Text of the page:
The Art Of Racing In The Rain


The Art Of Racing In The Rain (USA / PG / 109 mins)


In short: Doggy delight


Directed by Simon Curtis. Starring Milo Ventimiglia, Amanda Seyfried, Kevin Costner, Martin Donovan, Kathy Baker.


The Plot: Aspiring Formula 1 racing car driver Denny (Milo Ventimiglia) has been best buddies with his golden retriever dog Enzo (voiced by Kevin Costner). The two are inseparable and it’s like they chose each other when they first met. They even share a love of watching Formula 1 on TV. Enzo narrates his observations about the ups and downs of human life, as Denny falls in love with Eve (Amanda Seyfried) and faces the challenges of family life that he hadn’t anticipated. In doing so, Enzo comes to understand that the lessons learned on the racing track can mirror real-life events off the track…


The Verdict: Who doesn’t love a good dog movie? Eye-rolling cynics and cat lovers perhaps, but it would be a hard heart not to be moved by the latest entry, which has the vague, marquee-busting title of The Art Of Racing In The Rain. It’s based on the book by Garth Stein and like other recent entries such as the W. Bruce Cameron adaptations, it allows us to eavesdrop on the dog’s thoughts and narrate his own story. Unlike those other adaptations though, this is a more refined effort which has the requisite moments of family joy and sorrow. It also avoids cloying sentimentality and the overwhelming need to anthropomorphise the dog. The only hint of that is when Denny first meets Eve and describes Enzo as more person than dog. After that, director Simon Curtis moves past it to show a human’s journey through a dog’s eyes.

Given that the story is set in Seattle and starts with a credit to a well-known local coffee franchise (going into film production now?), there was potential for it to involve egregious product placement. Thankfully, it’s kept to a minimum in order to focus on the evolving story of Enzo (named after the inventor of Ferrari). Enzo graciously manages the whirlwind around Denny’s life with new people entering and leaving, including some small people. Mark Bomback’s script veers close to soapy territory here, given that it runs the gamut of human emotions as observed through the wise eyes of Enzo. This old dog still has some new tricks though. If you can look past the human drama, you’ll find a quietly-told observational drama from the dog’s point-of-view, with a strong supporting cast including old pros Martin Donovan and Kathy Baker to elevate the material.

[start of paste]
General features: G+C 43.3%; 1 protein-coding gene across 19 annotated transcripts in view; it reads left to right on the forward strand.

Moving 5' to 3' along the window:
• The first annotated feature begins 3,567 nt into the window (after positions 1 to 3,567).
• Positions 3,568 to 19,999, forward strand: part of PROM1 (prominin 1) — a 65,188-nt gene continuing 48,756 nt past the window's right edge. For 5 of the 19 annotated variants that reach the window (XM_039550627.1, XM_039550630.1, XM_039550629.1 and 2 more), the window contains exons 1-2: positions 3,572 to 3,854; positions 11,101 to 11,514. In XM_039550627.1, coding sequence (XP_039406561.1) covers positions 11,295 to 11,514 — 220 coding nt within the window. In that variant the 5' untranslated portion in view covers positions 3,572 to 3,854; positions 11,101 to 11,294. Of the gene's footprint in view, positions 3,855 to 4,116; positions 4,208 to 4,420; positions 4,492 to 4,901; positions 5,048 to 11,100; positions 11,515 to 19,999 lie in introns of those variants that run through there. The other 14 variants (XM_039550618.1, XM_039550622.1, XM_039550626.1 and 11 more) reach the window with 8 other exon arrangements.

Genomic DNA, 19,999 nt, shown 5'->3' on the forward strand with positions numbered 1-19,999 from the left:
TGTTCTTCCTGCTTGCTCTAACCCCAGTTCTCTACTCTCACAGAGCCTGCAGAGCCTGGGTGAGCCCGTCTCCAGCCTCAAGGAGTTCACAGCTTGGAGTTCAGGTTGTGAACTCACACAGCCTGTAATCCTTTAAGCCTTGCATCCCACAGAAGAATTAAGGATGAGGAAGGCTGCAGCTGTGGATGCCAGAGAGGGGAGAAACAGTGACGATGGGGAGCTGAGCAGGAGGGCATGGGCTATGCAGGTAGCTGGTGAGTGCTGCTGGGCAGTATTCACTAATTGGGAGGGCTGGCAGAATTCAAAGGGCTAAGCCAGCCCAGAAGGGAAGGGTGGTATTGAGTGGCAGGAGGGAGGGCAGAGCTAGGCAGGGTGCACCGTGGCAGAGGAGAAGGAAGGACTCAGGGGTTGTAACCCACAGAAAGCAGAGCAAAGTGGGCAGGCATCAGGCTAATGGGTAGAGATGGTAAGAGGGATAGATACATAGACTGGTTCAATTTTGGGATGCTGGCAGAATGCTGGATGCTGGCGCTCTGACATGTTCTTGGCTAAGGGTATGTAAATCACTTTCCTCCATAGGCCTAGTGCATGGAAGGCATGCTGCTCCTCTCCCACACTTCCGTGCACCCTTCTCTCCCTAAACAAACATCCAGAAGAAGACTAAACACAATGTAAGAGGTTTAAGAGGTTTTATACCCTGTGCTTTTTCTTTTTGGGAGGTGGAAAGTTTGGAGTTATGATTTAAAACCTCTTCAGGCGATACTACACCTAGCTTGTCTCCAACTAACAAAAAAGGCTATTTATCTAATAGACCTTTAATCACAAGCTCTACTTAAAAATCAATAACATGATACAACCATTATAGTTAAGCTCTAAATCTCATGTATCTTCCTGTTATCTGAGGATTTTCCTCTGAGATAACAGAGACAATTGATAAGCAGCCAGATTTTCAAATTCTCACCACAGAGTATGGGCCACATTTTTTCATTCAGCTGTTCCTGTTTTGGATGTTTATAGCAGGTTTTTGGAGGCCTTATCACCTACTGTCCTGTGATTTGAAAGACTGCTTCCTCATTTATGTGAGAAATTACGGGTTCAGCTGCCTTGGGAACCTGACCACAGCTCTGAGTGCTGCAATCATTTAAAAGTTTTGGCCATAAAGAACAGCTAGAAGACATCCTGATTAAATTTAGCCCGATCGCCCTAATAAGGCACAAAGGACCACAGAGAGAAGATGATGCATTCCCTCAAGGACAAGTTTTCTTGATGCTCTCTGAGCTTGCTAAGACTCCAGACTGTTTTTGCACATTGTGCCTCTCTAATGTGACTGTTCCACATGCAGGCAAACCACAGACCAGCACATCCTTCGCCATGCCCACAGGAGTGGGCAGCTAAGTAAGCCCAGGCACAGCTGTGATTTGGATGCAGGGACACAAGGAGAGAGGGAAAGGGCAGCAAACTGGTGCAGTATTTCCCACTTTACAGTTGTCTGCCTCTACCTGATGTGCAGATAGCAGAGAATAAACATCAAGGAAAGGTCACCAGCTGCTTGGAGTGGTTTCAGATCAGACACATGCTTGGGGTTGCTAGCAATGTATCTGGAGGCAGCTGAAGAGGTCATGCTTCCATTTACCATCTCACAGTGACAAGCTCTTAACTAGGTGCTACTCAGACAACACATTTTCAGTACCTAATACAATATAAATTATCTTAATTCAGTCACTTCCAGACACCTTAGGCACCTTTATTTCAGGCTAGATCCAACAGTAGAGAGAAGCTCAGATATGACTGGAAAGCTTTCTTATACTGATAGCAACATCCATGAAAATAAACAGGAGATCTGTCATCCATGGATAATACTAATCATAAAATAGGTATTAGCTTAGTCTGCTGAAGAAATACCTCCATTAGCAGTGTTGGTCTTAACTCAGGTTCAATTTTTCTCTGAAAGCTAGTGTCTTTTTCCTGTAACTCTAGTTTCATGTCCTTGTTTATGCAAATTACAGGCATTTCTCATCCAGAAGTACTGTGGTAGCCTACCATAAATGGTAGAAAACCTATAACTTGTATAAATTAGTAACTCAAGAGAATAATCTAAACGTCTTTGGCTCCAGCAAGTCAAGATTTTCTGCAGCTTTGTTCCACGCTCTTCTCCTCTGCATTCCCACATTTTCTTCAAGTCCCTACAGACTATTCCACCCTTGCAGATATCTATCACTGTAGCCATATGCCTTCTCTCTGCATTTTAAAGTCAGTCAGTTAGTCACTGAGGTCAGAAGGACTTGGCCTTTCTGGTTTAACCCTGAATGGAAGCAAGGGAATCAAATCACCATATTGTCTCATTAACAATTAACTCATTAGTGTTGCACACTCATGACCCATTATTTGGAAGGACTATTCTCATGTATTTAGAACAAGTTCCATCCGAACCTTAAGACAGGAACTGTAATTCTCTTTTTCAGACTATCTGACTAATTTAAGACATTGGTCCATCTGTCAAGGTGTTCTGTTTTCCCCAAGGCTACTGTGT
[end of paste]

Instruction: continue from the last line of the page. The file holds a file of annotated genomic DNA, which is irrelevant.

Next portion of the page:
The wild card here is Kevin Costner as the voice of Enzo. It’s an intriguing casting choice, moving away from the bouncy enthusiasm of, say, Josh Gad. In Costner’s gravelly, seasoned but hushed tones, there’s a sense of Enzo living a life rather than just passing through it with his human companions. The film could work without any narration, given how talented and screen-ready the four-legged cast are. Costner brings gravitas to the role though, imbuing Enzo with a semi-humourous take on human life while also giving him personality and depth in his line delivery. Curtis, who also directed My Week With Marilyn and Christopher Robin, keeps the focus firmly on Enzo and Denny throughout to a poignant close. Yeah, eye-rolling cynics and cat lovers beware – the ending might be too much for you. The Art Of Racing In The Rain is a doggy delight that comfortably races into your heart and does a few victory laps for good measure, moving the material beyond the manipulative and towards something more comfortably palatable.


Rating: 4 / 5


Review by Gareth O’Connor